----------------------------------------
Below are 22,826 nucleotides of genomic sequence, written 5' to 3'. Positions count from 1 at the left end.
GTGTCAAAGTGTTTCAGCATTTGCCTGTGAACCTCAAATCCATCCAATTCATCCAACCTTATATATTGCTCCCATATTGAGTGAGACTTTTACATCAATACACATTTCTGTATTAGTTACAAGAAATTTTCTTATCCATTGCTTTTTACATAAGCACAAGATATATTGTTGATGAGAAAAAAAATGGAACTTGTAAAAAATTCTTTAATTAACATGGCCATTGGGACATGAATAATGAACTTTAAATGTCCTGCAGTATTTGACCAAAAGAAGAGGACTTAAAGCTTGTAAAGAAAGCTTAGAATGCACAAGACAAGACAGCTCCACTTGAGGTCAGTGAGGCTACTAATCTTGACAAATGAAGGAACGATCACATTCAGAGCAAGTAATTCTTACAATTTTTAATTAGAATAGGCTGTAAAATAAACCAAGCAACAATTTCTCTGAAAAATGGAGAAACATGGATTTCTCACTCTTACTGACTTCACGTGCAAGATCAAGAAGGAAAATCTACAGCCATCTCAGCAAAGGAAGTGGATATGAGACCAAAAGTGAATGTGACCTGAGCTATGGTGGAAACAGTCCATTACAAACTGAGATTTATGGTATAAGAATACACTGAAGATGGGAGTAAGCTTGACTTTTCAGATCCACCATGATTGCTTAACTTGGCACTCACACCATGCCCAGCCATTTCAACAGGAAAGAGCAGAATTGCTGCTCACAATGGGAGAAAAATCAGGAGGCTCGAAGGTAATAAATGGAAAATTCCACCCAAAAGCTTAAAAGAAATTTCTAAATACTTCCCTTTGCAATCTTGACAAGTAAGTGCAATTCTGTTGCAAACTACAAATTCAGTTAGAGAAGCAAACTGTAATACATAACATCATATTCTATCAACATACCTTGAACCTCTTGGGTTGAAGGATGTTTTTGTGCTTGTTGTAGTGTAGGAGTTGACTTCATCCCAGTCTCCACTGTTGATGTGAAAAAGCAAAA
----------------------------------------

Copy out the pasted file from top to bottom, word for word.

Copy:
Below are 22,826 nucleotides of genomic sequence, written 5' to 3'. Positions count from 1 at the left end.
GTGTCAAAGTGTTTCAGCATTTGCCTGTGAACCTCAAATCCATCCAATTCATCCAACCTTATATATTGCTCCCATATTGAGTGAGACTTTTACATCAATACACATTTCTGTATTAGTTACAAGAAATTTTCTTATCCATTGCTTTTTACATAAGCACAAGATATATTGTTGATGAGAAAAAAAATGGAACTTGTAAAAAATTCTTTAATTAACATGGCCATTGGGACATGAATAATGAACTTTAAATGTCCTGCAGTATTTGACCAAAAGAAGAGGACTTAAAGCTTGTAAAGAAAGCTTAGAATGCACAAGACAAGACAGCTCCACTTGAGGTCAGTGAGGCTACTAATCTTGACAAATGAAGGAACGATCACATTCAGAGCAAGTAATTCTTACAATTTTTAATTAGAATAGGCTGTAAAATAAACCAAGCAACAATTTCTCTGAAAAATGGAGAAACATGGATTTCTCACTCTTACTGACTTCACGTGCAAGATCAAGAAGGAAAATCTACAGCCATCTCAGCAAAGGAAGTGGATATGAGACCAAAAGTGAATGTGACCTGAGCTATGGTGGAAACAGTCCATTACAAACTGAGATTTATGGTATAAGAATACACTGAAGATGGGAGTAAGCTTGACTTTTCAGATCCACCATGATTGCTTAACTTGGCACTCACACCATGCCCAGCCATTTCAACAGGAAAGAGCAGAATTGCTGCTCACAATGGGAGAAAAATCAGGAGGCTCGAAGGTAATAAATGGAAAATTCCACCCAAAAGCTTAAAAGAAATTTCTAAATACTTCCCTTTGCAATCTTGACAAGTAAGTGCAATTCTGTTGCAAACTACAAATTCAGTTAGAGAAGCAAACTGTAATACATAACATCATATTCTATCAACATACCTTGAACCTCTTGGGTTGAAGGATGTTTTTGTGCTTGTTGTAGTGTAGGAGTTGACTTCATCCCAGTCTCCACTGTTGATGTGAAAAAGCAAAA